Are you telling me that in-between games they changed their blue or green or red hair color respectively to blonde?  Maybe Tonkin House weren't allowed to use the original characters' color palette, who knows?  Regardless, it's like rekindling with old friends which I like about this A-RPG, and unlike the first two games you can actually walk around inside an NPC's home or store as opposed to being greeted by an anime image of the home's or store's owners.
Ys IV also benefits greatly from having numerous villages with varying NPC character designs as opposed to the one village in Ys III with three identical male and two identical female NPC regulars with no variation given to them whatsoever.  In today's game it wasn't feasibly possible to reach the level cap prior to the final moments of the game, which it was in the third game on account that the enemy's experience point value always remained the same no matter how many times you leveled up to the point where you could reach the level cap before even making it to the halfway point.
Yeah, the enemy's experience point value didn't decrease with each level gained in Lagoon either, but at least you had the sense to move on to the next area as opposed to stopping completely until you reach the level cap like in Ys III, and at least that game's level cap was thirty-five as opposed to sixteen.  While I'm all for a good sidescroller I feel that it's not the right format for Ys, a sentiment Nihon Falcom must've shared when they reinvented it as the top-down viewed Ys: The Oath in Felghana in 2005.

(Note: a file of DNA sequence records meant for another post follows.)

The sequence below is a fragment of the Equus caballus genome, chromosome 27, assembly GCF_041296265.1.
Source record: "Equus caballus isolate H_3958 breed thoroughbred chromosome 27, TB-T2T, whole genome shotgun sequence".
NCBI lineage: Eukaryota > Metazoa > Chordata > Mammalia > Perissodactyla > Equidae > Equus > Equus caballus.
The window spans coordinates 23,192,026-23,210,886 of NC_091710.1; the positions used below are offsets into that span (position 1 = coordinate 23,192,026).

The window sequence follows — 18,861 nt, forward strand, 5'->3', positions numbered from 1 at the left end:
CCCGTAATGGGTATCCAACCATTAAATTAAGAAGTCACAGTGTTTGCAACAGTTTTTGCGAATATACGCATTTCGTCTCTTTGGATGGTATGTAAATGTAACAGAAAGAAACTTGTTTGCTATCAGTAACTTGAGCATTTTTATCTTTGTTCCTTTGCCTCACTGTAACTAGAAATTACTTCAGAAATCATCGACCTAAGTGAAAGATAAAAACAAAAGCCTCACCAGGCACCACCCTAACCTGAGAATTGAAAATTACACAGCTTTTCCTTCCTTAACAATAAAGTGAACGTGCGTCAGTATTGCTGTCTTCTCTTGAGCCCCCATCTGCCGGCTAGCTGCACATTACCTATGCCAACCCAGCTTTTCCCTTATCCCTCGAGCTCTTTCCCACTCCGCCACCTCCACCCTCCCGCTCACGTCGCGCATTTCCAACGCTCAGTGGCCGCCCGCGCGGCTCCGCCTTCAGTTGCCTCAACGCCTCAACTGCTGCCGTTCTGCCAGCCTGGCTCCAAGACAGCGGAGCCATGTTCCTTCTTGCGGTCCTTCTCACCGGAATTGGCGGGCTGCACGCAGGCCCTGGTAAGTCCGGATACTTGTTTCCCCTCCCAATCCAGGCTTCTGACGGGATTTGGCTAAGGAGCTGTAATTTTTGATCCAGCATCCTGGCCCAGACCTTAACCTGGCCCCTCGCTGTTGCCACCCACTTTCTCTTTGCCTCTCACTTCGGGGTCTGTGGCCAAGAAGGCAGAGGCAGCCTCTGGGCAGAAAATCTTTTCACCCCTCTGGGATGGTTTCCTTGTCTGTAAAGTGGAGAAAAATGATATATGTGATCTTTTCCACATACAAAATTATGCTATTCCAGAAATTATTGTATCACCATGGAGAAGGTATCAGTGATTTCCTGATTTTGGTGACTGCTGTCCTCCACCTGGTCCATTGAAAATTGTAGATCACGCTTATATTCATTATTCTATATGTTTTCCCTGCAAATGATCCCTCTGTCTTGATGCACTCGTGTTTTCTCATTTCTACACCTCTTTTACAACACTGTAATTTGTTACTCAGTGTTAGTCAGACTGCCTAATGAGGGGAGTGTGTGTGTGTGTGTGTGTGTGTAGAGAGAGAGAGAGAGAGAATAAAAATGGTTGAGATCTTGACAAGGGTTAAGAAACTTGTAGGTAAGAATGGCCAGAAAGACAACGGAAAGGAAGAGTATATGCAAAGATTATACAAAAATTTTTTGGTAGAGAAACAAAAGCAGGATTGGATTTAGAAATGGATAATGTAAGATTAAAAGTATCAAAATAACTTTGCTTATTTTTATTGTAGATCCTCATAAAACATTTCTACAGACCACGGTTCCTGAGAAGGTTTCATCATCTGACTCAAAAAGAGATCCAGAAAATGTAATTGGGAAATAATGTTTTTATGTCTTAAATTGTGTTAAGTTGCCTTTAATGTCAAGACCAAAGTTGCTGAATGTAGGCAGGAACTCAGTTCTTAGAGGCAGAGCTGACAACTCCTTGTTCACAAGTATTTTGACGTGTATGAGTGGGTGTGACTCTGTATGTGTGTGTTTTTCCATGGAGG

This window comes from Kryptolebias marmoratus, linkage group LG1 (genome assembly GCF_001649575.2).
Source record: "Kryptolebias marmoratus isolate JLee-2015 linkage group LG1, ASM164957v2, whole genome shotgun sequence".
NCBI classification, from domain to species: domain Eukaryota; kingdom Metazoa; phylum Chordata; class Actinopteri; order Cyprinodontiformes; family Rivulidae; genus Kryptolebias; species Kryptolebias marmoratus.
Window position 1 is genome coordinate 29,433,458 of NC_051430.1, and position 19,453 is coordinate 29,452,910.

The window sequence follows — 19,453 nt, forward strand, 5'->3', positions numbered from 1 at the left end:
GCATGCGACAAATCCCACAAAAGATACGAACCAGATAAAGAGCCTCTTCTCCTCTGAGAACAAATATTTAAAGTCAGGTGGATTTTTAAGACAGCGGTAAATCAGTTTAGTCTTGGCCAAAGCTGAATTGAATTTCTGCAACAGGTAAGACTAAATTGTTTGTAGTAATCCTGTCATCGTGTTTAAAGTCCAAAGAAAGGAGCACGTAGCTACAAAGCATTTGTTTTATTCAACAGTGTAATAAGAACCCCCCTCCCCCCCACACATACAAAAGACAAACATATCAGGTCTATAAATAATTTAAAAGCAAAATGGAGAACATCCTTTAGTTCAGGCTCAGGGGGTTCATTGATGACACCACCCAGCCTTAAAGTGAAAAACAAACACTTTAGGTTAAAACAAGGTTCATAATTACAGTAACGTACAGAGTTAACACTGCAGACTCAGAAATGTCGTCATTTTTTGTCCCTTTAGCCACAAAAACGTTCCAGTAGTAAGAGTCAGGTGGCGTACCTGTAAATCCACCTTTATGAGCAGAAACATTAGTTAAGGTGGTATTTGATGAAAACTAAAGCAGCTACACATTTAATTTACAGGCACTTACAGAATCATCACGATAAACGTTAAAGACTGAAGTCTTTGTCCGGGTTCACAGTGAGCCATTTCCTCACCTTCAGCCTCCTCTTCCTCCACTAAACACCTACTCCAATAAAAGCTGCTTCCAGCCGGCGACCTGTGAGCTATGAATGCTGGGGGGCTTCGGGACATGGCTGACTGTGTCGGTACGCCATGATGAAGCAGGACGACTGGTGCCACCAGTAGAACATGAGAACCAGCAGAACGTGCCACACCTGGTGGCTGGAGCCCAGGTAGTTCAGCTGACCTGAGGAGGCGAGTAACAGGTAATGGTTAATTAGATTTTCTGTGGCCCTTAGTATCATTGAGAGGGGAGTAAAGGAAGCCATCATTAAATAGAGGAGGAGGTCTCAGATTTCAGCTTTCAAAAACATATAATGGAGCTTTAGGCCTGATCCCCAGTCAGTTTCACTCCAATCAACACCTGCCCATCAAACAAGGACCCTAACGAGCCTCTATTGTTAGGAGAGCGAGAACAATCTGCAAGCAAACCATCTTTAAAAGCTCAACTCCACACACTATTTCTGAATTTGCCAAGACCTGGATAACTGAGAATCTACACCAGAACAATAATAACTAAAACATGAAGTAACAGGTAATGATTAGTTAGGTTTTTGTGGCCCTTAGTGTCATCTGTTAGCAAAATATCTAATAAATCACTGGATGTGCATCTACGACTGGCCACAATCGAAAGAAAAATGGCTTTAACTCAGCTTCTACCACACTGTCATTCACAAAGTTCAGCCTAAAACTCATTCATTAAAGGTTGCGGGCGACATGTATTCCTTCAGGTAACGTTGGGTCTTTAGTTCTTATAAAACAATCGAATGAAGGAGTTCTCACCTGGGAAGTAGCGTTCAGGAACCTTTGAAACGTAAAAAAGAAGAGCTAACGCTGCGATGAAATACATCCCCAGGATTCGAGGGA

Despite my personal problems with Ys III I do find myself coming back to it once in awhile and do still like it, I just wish that it was much longer than the two or two and a half hours it lasted for.

Lilia, no!!!  =O
There are elements that prevented this game from reaching American shores at the time, among them a handful of open references to some real-life religions which would've probably been taken out altogether if it had been localized due to Nintendo of America's no mention of religion rule (had this game been made after the ESRB rating was formed then maybe they would've been kept).  But even if you took those out of the equation Ys IV: Mask of the Sun is a thematically dark chapter out of the original quadrilogy, with some rather gruesome moments despite the simplistic character sprite work at play.
I remember the first time I played this game how shocked I was seeing what happens to Adol after he's caught by this triad of villains after being blown off to this castle after being caught in a dangerous storm in the raining forest.  Naturally he gets picked off until his HP goes to zero but just when you think it's over they keep on going at it repeatedly to the point of brutalizing him.  He's already knocked out cold, no need to keep on beating the dead horse!  Luckily Leeza came at just the right moment to bring him back to her hometown to nurse him back to normal.

These guys are so screwed... they do realize they're
facing up against the Adol Christin, don't they?